The California Court of Appeals recently upheld summary judgment in favor of both defendants, an escalator manufacturer and Nordstrom department store, in a case where a shopper alleged she sustained injuries when an escalator stopped during a power outage. The court held that the opinions of the plaintiff’s motion engineering expert lacked adequate foundation. Bozzi v. Nordstrom, Inc.
, 111 Cal.Rptr.3d 910 (Cal. Ct. App. 2010).
The plaintiff was riding a Nordstrom escalator when an automobile accident outside the store caused an electrical service interruption, temporarily stopping power inside the store. The lights went out and the escalator stopped. The plaintiff had been holding on to one or both of the handrails, but alleged she was injured when her left foot moved down one step on the escalator. She did not fall. The power was out for approximately one minute before it was restored, at which time the lights came back on, the escalator descended to the first floor, and the plaintiff walked out of the store.
The plainitff sued both parties for negligence and failure to warn and included a strict liability action against the escalator manufacturer. It was the plaintiff’s theory that the defendants should have supplied an alternate power source for the escalator or otherwise have designed and maintained it such that it would have slowed to a gradual stop when the power went out. In support of her theory and in an effort to withstand summary judgment, the plaintiff proffered a motion engineering expert, who opined that there was “certain technology” available at the time of the escalator’s placement in 1985 that would have prevented the abrupt stop of which the plaintiff complained. It was his opinion that the fact that the escalator came to a jolting stop proved that there was a defect, because a properly designed and maintained escalator should not stop abruptly.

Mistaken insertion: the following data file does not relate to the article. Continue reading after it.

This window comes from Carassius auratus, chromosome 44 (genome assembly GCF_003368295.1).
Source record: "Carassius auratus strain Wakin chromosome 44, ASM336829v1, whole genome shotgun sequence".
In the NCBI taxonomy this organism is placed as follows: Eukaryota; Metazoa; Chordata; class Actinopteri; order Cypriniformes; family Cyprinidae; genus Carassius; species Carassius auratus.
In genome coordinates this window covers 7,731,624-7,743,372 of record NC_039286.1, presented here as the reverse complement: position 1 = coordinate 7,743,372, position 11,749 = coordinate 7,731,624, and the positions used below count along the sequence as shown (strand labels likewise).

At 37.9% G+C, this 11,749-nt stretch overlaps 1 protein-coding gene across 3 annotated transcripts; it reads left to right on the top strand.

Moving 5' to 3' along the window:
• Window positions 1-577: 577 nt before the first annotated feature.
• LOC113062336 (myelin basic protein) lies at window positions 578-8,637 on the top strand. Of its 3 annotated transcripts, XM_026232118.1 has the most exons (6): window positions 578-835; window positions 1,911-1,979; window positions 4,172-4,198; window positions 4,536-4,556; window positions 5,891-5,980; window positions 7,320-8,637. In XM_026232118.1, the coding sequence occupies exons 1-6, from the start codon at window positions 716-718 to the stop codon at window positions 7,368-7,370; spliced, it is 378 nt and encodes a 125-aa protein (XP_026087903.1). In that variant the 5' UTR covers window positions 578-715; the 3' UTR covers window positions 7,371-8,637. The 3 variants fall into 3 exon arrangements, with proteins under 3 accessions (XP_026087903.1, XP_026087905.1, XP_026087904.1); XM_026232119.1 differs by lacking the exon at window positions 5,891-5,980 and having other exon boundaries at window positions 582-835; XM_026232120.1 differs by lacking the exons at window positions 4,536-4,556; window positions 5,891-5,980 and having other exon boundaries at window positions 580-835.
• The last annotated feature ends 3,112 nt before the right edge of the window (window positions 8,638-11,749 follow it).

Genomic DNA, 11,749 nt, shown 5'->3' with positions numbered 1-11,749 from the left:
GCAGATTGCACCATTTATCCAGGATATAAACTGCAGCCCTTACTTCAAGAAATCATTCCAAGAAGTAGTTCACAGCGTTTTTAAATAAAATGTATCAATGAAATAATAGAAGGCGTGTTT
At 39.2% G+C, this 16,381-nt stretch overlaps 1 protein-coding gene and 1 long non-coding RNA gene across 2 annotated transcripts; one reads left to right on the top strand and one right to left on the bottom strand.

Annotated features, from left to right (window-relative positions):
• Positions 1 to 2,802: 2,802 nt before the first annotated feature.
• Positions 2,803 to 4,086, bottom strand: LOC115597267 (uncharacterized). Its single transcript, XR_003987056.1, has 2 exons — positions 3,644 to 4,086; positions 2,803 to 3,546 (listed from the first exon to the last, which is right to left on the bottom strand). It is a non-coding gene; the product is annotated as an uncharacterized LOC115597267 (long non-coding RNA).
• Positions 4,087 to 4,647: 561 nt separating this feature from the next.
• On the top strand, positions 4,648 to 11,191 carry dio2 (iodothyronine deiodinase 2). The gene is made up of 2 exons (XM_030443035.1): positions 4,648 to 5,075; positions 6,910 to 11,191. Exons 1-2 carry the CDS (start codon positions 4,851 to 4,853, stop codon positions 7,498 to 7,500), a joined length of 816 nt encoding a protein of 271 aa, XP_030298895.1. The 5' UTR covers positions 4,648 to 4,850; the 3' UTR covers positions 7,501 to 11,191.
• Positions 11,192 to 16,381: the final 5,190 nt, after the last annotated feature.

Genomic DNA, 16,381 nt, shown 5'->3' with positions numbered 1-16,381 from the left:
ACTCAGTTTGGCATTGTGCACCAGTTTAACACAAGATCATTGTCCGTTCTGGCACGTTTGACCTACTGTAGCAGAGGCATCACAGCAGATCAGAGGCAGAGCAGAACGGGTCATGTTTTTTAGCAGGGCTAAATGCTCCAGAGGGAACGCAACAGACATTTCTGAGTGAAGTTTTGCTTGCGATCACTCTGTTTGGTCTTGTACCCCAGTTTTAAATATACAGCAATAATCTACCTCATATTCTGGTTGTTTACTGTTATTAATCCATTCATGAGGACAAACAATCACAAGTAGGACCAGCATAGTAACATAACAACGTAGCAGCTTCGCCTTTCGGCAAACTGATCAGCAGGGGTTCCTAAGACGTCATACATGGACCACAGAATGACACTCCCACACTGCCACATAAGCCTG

Although both the trial and appellate courts held that the plaintiff’s expert was properly qualified, they excluded as speculative and without foundation his conclusion that the escalator’s failure to come to rest in a power outage constituted faulty design or maintanence. An important factor in the courts’ conclusion was that the proffered expert had never seen, ridden or inspected the escalator. The appellate court held that he “relied on nothing more than syllogistic reasoning to conclude that if an escalator stops abruptly, it must have been defectively designed or maintained.”
An opinion is, according to the court, “only as good as the facts and reasoning on which it is based.” Because this expert failed state any facts to support his opinion, it was not appropriate for summary judgment analysis. This case is another illustration of an important defense victory where a plaintiff seeks to create issues of fact by offering unsubstantiated expert opinions.